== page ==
Black Mirror ‘snatches’ audiences attention

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Black Mirror ‘snatches’ audiences attention

Art by Jimin Yu

Art by Jimin Yu

Art by Jimin Yu

Art by Jimin Yu

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Netflix has been at the forefront of new and innovative content, but no series or film created matches the ingenuity and rarity of “Bandersnatch”.

On December 28, Netflix released “Black Mirror: Bandersnatch”, an interactive film where the viewer is able to make decisions that set the course for the rest of the film. The film serves as a companion of sorts to the Netflix Original Series, “Black Mirror”, an anthology series of stand alone episodes, which deals with the trials and tribulations of modern technology. Set in 1984, the film follows Stefan, a programmer who develops a video game based on a “Choose Your Own Adventure” novel, called “Bandersnatch”.

The first choice comes in the first five minutes of the film, where the viewer has to choose whether Stefan should eat Sugar Puffs or Frosties for breakfast, in a matter of ten seconds. This format persists for the duration of the film: Whenever Stefan is faced with a choice, the viewer has ten seconds to choose between two options displayed at the bottom of their screen. As Stefan continues to develop  “Bandersnatch”, he falls into a downward spiral, where he begins to question his own reality, the concept of free will, and the possibility that he is living in a simulation. The run-time of the film varies, with the shortest path taking 40 minutes to complete. The average viewer completes a path in 90 minutes, and if they choose to experience every possible ending, the story lasts for five hours and 12 minutes. There are five main endings that can be accessed, each with variations based on the individual choices made.

“Bandersnatch” is not Netflix’s first interactive special. They have also created “Choose Your Own Adventure” children’s specials, such as “Puss and Boots: Trapped in an Epic Tale.” However, while children’s stories follow simple paths, “Bandersnatch” includes new complexities that are appropriate for a more mature audience’s choices. Netflix even created their own software, called “Branch Manager”, which was able to track all of the possible outcomes in the story using a system of flowcharts. The system also allows the viewer to choose different paths than their initial choice, in order to not stray too far away from the objective plot. However, the complexity of the film caused difficulties even for the multiplex softwares, and the story treatment crashed 12 consecutive times in the process of the story’s formation.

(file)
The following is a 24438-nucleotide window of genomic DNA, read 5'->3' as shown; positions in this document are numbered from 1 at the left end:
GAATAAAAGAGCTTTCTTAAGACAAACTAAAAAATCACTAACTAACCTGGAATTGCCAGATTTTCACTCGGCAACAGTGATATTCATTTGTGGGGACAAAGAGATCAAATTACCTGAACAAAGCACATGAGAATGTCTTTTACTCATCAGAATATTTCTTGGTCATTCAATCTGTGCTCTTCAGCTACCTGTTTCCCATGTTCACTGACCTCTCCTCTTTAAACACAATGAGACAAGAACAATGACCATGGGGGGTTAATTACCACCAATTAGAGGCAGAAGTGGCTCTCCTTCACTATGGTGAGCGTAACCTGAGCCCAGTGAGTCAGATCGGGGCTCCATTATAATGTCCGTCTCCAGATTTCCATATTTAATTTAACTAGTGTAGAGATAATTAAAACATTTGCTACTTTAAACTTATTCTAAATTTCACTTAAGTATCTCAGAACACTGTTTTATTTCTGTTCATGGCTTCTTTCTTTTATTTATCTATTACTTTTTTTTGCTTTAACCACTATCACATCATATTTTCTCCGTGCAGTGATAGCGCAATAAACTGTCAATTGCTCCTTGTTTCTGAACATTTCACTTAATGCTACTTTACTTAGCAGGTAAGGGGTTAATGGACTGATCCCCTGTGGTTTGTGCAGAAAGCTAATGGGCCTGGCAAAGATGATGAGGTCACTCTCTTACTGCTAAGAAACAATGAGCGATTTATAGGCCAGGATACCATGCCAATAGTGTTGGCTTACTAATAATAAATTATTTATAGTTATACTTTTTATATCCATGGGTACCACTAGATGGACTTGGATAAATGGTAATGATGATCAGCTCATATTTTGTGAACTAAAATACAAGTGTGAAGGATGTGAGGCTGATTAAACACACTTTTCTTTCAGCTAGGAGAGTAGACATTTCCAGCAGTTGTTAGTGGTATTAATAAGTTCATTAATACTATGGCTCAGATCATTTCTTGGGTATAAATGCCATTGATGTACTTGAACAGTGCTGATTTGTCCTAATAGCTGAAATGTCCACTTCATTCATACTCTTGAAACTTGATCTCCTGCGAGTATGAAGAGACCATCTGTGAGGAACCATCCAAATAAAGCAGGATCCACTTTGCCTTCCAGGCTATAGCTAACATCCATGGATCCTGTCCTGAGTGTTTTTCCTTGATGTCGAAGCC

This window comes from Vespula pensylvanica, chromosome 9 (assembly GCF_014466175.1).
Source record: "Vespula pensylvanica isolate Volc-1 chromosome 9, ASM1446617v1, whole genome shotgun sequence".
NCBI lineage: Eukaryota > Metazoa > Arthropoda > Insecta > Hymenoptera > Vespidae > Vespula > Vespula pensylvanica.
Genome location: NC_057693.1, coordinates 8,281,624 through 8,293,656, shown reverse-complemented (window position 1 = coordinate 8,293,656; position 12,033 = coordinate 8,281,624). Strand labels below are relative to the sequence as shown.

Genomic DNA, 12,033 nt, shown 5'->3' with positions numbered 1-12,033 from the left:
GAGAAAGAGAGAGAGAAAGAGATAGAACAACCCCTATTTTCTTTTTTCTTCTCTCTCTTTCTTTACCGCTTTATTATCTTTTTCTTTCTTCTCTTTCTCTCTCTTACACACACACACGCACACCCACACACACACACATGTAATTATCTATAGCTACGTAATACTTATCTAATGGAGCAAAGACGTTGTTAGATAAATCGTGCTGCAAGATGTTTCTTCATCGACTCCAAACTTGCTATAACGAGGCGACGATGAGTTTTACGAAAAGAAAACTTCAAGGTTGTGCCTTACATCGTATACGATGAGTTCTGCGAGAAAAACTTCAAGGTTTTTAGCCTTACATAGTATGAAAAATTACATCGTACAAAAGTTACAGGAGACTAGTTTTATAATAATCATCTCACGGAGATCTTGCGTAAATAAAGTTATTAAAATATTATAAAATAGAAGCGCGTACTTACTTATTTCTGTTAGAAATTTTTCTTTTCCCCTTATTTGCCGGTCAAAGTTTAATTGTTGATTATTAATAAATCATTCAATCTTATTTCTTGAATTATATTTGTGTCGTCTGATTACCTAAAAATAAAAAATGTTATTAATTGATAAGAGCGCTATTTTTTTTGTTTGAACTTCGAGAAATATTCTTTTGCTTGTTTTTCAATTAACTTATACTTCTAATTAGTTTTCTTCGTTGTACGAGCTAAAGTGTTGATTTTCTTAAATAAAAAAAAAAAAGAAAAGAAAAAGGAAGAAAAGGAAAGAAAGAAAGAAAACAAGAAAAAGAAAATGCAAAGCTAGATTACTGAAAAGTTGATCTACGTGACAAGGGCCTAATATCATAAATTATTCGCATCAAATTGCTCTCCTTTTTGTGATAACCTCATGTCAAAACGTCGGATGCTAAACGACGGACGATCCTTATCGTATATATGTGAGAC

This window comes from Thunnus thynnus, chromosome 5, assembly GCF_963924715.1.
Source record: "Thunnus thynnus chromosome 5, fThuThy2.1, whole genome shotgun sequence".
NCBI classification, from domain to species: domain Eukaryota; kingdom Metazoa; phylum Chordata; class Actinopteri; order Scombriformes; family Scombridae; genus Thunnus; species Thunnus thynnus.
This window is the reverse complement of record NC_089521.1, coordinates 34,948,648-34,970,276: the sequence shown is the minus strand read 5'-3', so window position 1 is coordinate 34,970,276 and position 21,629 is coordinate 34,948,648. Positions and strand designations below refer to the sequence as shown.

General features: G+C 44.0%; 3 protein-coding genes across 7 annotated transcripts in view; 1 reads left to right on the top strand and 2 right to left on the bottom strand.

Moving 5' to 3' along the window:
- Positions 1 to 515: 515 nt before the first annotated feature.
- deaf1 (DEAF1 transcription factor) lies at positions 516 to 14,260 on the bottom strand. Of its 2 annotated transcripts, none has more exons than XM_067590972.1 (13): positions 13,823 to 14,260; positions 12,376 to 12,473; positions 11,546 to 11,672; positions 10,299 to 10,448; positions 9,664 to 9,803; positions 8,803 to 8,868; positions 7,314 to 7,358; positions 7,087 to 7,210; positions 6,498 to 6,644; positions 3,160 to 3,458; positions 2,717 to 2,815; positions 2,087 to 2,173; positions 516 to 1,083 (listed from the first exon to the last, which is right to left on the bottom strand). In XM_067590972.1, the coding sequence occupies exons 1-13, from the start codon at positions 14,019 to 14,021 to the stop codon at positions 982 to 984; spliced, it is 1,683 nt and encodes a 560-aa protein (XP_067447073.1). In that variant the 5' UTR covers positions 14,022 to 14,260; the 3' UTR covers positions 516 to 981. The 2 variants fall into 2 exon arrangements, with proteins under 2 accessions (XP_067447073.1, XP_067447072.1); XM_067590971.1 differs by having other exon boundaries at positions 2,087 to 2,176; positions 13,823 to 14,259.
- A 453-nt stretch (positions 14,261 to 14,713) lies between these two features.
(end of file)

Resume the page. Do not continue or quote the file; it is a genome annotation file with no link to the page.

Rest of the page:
Netflix plans to create and release even more interactive content in the future, following the success of “Bandersnatch”. Carla Engelbrecht, Netflix’s director of product innovation, says, “There is so much more that we can do than just linear television.” Netflix has recently secured the rights for a new interactive feature, and is in negotiations to make several more. As far as the execution goes, it executes the central theme of Black Mirror in a new way, by making the viewers themselves question their own reality, and if they are being controlled, like Stefan. As Stefan creates an experience where the player of his game makes decisions for its characters, he does not realize that he himself is being controlled by a viewer, or player, on Netflix. The dark and dire experiences of Stefan also affect the viewers personally, since they have been making his decisions and weighing the possible consequences of each decision by placing themselves in his shoes. “Bandersnatch’s” unique and groundbreaking concept proves itself interesting in pioneering a new wave of interactive and audience-driven media

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